Natural obstructions such as trees and rocks govern openings to the ground and sky, allowing the users to witness the existing, and often overlooked, fields of natural elements and how responsive architecture can be. Due to its high flexibility and fast renewal capabilities, bamboo was the main resource used to materialize organic curves and achieve a low impact, clean construction process.

Using the function and its surroundings as parameters to derive form, the whole structure shapes itself according to the given site and boundaries. This kind of adaptability and scalability allows for different formations to emerge, all while keeping a similar, rationalized building process. The result is an open space pavilion that bends and collaborates with nature, offering an insight into the natural fields creating a sense of flow.

© PAACADEMY – Studio Mamou-Mani / Eco-Parametric Structures / Scott Duillet + Luiz Felipe Silveira

Arthur Mamou – Mani and his team from Mamou-Mani led 6 intriguing sessions with PAACADEMY on creating an ecological solution through computational design methods. The session focused on developing a parametric, modular and environmentally conscious system in an online studio through interactive workshops and discussions.

Stay tuned with us to see more projects in the upcoming days from the PAACADEMY’s Eco-Parametric Structures workshop. Click here to register and watch the recordings.

Credits:

Studio workshop by PAACADEMY
Studio title: Eco-Parametric Structures
Lead by: Arthur Mamou-Mani and his team
Project name: Flow Fields
Students: Scott Duillet & Luiz Felipe Silveira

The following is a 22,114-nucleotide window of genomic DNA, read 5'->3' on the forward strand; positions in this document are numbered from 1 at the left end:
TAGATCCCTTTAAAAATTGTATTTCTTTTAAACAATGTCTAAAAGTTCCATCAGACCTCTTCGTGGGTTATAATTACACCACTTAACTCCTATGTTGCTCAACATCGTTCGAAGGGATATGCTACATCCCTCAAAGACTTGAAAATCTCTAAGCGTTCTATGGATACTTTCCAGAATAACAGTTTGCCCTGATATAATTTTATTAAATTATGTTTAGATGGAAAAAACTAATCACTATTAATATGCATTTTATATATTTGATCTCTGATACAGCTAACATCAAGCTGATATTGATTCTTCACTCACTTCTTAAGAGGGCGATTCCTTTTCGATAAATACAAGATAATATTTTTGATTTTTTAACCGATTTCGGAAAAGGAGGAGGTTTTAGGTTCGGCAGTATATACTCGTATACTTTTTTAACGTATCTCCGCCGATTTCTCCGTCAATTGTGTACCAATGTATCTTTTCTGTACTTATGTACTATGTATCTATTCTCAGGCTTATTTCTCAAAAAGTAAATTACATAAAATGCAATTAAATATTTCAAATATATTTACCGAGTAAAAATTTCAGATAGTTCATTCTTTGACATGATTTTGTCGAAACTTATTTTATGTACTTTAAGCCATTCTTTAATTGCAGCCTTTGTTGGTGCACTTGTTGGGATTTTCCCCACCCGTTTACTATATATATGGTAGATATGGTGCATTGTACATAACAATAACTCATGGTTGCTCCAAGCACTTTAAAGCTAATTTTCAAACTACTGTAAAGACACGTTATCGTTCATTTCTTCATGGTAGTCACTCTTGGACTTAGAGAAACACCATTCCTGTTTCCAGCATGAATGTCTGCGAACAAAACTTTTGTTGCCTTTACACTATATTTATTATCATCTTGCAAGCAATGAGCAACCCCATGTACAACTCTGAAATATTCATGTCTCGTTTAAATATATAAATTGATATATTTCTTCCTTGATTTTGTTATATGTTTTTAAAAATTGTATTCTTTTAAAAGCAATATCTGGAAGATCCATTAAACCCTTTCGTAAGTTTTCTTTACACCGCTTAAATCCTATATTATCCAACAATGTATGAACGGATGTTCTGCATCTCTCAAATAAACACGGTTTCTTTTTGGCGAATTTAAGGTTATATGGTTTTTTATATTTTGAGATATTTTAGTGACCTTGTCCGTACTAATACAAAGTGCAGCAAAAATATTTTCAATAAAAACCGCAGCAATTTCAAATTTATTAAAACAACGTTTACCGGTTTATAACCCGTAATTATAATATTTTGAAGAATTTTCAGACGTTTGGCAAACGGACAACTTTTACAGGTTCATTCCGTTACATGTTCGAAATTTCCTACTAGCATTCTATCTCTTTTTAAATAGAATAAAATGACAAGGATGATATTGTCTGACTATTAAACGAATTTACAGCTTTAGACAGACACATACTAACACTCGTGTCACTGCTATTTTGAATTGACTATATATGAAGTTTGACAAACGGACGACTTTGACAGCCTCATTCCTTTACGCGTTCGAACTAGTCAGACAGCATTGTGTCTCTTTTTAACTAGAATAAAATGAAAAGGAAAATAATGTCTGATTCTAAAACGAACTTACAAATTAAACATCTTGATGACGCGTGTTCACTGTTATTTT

Date: 2nd March until 13th April 2021

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Senior Computational Designer at Adidas

Job Title: Senior Computational Designer
Brand: Adidas
Location: Portland
Team: Design
State: OR
Country/Region: US
Contract Type: Full Time
Number: 309004
Date: Apr 3, 2021

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Senior Computational Designer

World’s well-known footwear company, Adidas is looking for a full-time senior computational designer to join their design team in Portland, Oregon USA. Read more below and apply if you think you are the right candidate.

Purpose of Role:

  • Creatively lead the Computational Design team through direction and example, in achieving disruptive, innovation design for footwear and apparel concepts. Specifically, through use of computational design methods that will enable new unfound opportunity in performance improvements and overall product design impact.
  • Drive empathy for our consumers by contributing innovation design thinking, technology, process, materials and product solutions to fuel the future of the brand.
  • To guide the design team in connecting emotionally with our consumer through our design contribution. Fuel multiple concepts through expert computational design combined with exceptional design skills to visually and tangibly bring ideas to life with impact.
  • To provide an expert innovation knowledge base and approach. A technical understanding of programing code to develop ideas and concepts would be needed.
  • To contribute to the design team’s culture and creativity by example and through living daily our adidas 3C’s behaviors of Collaboration, Confidence, and Creativity.
  • To manage the design team’s major projects, productivity and processes.

Key Accountabilities:

  • Lead the 4D team in connecting emotionally with our consumer through our design contribution. Manifesting in a positive benefit driven brand experience, wrapped in a compelling and relevant story about the consumer’s Lives. 
  • Support the Sr Design Director in managing the design team toward a high level of productivity. Balancing the needs of the project teams with the capacity of the design team.